O Pili le tagata na maua ai e Upolu se faiga malo fou ma sa iloga tele lona mamalu ona o itu nei: (1) Ua manatu tagata o ia o se saualii (2) Ua ta lona gafa ia Tuimanua ma Tuiaana, o lona afafine o Sinaletava’e na la faaipoipo (3) Ua iloga lona malosi ma … Continue reading O ATALII O PILI – O FAIGA MALO O UPOLU
E to’alua faletua o Tuitoga Manaia, o le tasi o le Toga a o le isi o le Samoa. O le igoa o le Samoa o Leutogitupaitea o le afafine o Mulianalafai. Ua mavae nisi aso ona fanau lea o le fafine Toga o le tama, ao nofo pea Leutogi e leai sana tama. Ua … Continue reading O LE POGAI O LE AO “TONUMAIPE’A”
O le tala faaanamua a Samoa e faapea, o Samoa lava ona pau lea o le lalolagi. Fai mai o le foafoaga na amata i le leai, ona sosoo ai lea ma le faasologa o nanamu efuefu, iloa, eleele, papatu, maataanoa ona maua ai lea o mauga. E i ai le gafa e faapea na … Continue reading O le Amataga o Samoa
I’m not sure if it was exactly brainwashing by my parents, but growing up us kids we always felt proud to be Samoan. But it always seemed to be more than a feeling. It felt like it was in our blood. This supposed biological trait ’special only’ to Samoans were confirmed by the reaction of other Samoans I met throughout my life. We all felt there was something special to being Samoan, something inherent, something born in us.
Therefore, it isn’t hard to see how other people could interpret that Samoan pride into Samoan arrogance. Of course some of us Samoans would cheekily quip back with that line on my favourite t-shirt: “you’re just a wannabe Samoan”. Hence the popularity of the t-shirt.
South Auckland has become synonymous with crime and poverty to many New Zealanders (read Palagi). It is the ‘ghetto’, the eye-sore that middle New Zealand (read Palagis) can drive past on the highway and not think about. It’s that part of town that people (read Palagis) are too scared to venture through. It becomes the political scapegoat at every national election. It is held up as the consequences of lawlessness and moral corruption. It’s where there are never enough cops and never enough prisons. It’s the “bad” side of town, the other side of the tracks that parent’s fear to let their children go.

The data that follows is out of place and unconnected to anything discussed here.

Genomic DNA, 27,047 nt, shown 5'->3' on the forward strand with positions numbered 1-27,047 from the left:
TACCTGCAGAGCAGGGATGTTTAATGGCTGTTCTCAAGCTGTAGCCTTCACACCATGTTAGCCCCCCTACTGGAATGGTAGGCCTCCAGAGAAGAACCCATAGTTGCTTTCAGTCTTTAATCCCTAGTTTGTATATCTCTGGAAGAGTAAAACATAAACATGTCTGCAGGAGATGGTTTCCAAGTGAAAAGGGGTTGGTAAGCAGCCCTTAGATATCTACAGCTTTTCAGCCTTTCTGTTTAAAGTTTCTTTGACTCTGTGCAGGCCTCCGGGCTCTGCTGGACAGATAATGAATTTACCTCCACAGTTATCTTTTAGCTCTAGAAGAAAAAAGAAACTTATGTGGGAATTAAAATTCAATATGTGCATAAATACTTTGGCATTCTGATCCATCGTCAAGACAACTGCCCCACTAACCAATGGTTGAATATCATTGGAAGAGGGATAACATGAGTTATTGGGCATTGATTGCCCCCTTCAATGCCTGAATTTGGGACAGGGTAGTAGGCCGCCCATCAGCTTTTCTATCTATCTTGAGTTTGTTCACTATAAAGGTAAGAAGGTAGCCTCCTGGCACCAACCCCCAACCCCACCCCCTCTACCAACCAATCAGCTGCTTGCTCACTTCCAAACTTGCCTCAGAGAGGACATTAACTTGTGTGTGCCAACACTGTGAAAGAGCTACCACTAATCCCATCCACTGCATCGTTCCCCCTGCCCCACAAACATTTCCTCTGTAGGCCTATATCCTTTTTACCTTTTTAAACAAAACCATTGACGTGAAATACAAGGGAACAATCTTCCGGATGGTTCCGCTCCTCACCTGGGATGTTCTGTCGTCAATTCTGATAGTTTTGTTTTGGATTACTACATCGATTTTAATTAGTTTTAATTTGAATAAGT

Yet hardly any (if any at all) of these New Zealanders who espouse these perceptions of South Auckland, have ever stayed in South Auckland. Parachute reporting does injustice to the real South Auckland. Talk back radio is full of people who have ‘friends’ who have been to South Auckland, but never themselves…
Folklore has it that the original Maori traveled to Aotearoa from Havaiki on board several canoes, or waka. Each waka had a name, arrived at different times and landed at different parts of the islands now known as New Zealand.
Today Maori tribes, or iwi, can trace their genealogy back to the settlers who arrived on each waka.
A couple weeks ago I was in Hastings, home of the iwi Ngati Kahungunu, to celebrate their waka – Takitimu. At a cultural summit held during this four-day festival, a church minister from the Cook Islands got up and told us the history of this waka.
Samoa’s history is peppered with skirmishes over land and even a civil war or two. It was customary back then for those who were defeated in battle to retreat into the mountains.
This is why, after the tragic events of Samoa’s Black Saturday, the men of the Mau scattered to find refuge in villages far away from Upolu’s troubled coastline.
The women, however, didn’t….
Once upon a time (1979, to be exact) a Samoan newspaper was born in New Zealand for the sole purpose of keeping our migrant community connected with home through news, gossip and columns about God, culture and family.
This newspaper’s name was “Samoana“, and it was the first monolingual Samoan publication in New Zealand.
The Samoana Newspaper had an amazing 27-year run full of ups and downs, some incredible people, the odd scandal and a LOT of heart…
Most Samoans will know the story about Tupua Tamasese Lealofi III, Samoan Head of State who, in 1929, was shot to death in peaceful protest against New Zealand’s rule over Samoa. Well, all Samoans should know this story. It began in 1914, when New Zealand took control over Western Samoa. The world was at war … Continue reading Tupua Tamasese Lealofi III